When something goes wrong with your PC, it can be both worrying and frustrating. Thankfully, Windows comes equipped with a number of tools that can help you get things working again, but not all of them are well known. In this guide we’ll introduce you to some of the critical repair tools provided by Windows should the need arise.
Remember, if all else fails you can always call on the services of our KNOWHOW™ repair teams to help fix your problem. Visit knowhow.com and click Services to find out more.
1. Use the Action Center
The hub of Windows’ troubleshooting tools can be found in the Action Center (US spelling), which is accessible via the white flag icon in the Notification area of the taskbar . Clicking it may reveal that it’s already aware of the problem plaguing you, allowing you to click the link and hopefully take steps to resolve it.
2. Use a Windows Troubleshooter
Alternatively, click the Open Action Center link to open the Action Center proper. If your problem isn’t listed here, click the Troubleshooting link to access a range of troubleshooters, which you can browse by category or search for specific keywords. Select one and follow it through to resolve many common problems with both Windows and hardware.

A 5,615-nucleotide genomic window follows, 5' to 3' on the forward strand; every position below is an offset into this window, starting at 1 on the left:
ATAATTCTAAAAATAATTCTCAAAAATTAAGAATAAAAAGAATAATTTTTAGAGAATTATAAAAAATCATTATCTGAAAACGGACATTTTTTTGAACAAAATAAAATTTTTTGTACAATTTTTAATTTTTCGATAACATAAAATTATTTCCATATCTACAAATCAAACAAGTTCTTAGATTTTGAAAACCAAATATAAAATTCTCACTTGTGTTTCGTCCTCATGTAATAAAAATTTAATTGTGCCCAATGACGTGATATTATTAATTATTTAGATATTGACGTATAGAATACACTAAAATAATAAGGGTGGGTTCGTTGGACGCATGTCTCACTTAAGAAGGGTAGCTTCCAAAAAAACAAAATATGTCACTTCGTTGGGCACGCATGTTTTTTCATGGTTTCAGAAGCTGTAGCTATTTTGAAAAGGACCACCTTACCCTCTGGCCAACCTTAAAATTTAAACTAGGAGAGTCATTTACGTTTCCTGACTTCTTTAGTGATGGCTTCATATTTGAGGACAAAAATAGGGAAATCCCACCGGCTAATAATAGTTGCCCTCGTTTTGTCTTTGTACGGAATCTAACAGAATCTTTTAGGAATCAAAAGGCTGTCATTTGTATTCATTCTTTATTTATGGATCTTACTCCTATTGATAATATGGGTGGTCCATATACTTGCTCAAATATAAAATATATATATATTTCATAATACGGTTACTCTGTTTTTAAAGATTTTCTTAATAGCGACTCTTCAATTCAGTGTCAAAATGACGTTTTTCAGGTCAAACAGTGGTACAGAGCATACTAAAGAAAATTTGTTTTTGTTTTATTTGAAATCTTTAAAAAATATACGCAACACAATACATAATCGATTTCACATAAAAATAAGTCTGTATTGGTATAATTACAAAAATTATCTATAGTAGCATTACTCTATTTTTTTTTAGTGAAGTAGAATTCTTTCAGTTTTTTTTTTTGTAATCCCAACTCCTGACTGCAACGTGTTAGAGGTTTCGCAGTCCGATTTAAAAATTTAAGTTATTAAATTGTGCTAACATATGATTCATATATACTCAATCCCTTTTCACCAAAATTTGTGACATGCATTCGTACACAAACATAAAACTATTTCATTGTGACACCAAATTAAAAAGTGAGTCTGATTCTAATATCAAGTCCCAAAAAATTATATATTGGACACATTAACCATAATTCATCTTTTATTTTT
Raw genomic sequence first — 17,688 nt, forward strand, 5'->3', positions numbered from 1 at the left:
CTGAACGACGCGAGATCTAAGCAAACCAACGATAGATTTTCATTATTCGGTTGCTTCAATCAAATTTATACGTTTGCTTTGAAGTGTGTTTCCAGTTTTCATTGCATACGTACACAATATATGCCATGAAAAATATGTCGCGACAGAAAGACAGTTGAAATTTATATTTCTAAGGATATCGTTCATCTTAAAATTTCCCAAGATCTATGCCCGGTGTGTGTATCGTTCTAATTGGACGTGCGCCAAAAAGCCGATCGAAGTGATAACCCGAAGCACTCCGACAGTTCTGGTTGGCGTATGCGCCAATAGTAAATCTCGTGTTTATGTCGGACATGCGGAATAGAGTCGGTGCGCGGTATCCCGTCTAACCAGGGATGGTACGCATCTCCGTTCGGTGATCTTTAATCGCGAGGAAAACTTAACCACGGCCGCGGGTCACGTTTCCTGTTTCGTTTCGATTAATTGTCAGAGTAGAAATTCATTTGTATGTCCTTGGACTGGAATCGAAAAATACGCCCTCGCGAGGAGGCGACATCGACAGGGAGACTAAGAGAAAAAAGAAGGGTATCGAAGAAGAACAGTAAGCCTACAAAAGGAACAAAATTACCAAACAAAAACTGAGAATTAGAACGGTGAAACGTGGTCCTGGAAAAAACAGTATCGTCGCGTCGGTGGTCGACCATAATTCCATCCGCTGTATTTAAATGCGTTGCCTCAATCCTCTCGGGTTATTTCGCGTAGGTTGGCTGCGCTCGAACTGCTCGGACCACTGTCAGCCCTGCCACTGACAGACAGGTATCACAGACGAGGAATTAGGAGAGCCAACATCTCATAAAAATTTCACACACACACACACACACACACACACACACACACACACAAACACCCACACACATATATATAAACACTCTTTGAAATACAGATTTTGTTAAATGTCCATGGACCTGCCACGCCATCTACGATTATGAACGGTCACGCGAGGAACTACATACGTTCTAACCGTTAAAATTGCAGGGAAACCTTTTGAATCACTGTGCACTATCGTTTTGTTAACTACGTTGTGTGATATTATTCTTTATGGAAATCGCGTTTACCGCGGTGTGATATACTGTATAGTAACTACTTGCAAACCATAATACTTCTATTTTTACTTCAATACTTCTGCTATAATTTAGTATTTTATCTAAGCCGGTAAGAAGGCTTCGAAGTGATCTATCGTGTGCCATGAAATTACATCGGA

3. Open Task Manager
Misbehaving applications often become unresponsive. If closing them via the pop-up window that appears has no effect, try right-clicking the taskbar and choosing Start Task Manager (alternatively, press [Ctrl] + [Alt] + [Del]). Select the troublesome application from the Applications tab and click End Task. If this doesn’t work, right-click it and choose Go To Process, then click End Process to see if that has the desired effect.
4. Resolve compatibility issues
Older programs may not run correctly in the latest version of Windows, but so long as they’re not system tools like security software or PC optimisation suites, you may be able to get them to work using compatibility settings. If you’re able to install a program, but not run it, right-click the program shortcut and choose Properties > Compatibility tab. From here click Help me choose the settings or – if you’re confident you know what settings to apply – set them yourself.